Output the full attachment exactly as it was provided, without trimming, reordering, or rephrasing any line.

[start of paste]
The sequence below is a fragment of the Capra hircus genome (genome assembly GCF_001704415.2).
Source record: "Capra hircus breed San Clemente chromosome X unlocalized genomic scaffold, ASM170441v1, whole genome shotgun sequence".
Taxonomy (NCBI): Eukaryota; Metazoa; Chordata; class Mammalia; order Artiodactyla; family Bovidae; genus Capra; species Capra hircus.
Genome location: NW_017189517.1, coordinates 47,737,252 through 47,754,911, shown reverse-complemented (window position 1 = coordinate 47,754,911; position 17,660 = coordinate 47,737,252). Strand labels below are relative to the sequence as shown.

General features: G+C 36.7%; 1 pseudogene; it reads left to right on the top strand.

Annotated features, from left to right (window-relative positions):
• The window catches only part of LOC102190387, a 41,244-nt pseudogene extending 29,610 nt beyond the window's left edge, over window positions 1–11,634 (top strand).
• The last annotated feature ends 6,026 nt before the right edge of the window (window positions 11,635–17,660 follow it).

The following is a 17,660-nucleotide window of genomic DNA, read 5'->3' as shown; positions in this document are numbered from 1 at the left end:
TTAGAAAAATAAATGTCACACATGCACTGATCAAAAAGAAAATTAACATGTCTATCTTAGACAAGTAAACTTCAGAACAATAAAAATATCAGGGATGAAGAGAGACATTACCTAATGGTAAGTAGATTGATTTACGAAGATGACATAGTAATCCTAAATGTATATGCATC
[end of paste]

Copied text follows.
The sequence below is a fragment of the Capra hircus genome (genome assembly GCF_001704415.2).
Source record: "Capra hircus breed San Clemente chromosome X unlocalized genomic scaffold, ASM170441v1, whole genome shotgun sequence".
Taxonomy (NCBI): Eukaryota; Metazoa; Chordata; class Mammalia; order Artiodactyla; family Bovidae; genus Capra; species Capra hircus.
Genome location: NW_017189517.1, coordinates 47,737,252 through 47,754,911, shown reverse-complemented (window position 1 = coordinate 47,754,911; position 17,660 = coordinate 47,737,252). Strand labels below are relative to the sequence as shown.

General features: G+C 36.7%; 1 pseudogene; it reads left to right on the top strand.

Annotated features, from left to right (window-relative positions):
• The window catches only part of LOC102190387, a 41,244-nt pseudogene extending 29,610 nt beyond the window's left edge, over window positions 1–11,634 (top strand).
• The last annotated feature ends 6,026 nt before the right edge of the window (window positions 11,635–17,660 follow it).

The following is a 17,660-nucleotide window of genomic DNA, read 5'->3' as shown; positions in this document are numbered from 1 at the left end:
TTAGAAAAATAAATGTCACACATGCACTGATCAAAAAGAAAATTAACATGTCTATCTTAGACAAGTAAACTTCAGAACAATAAAAATATCAGGGATGAAGAGAGACATTACCTAATGGTAAGTAGATTGATTTACGAAGATGACATAGTAATCCTAAATGTATATGCATC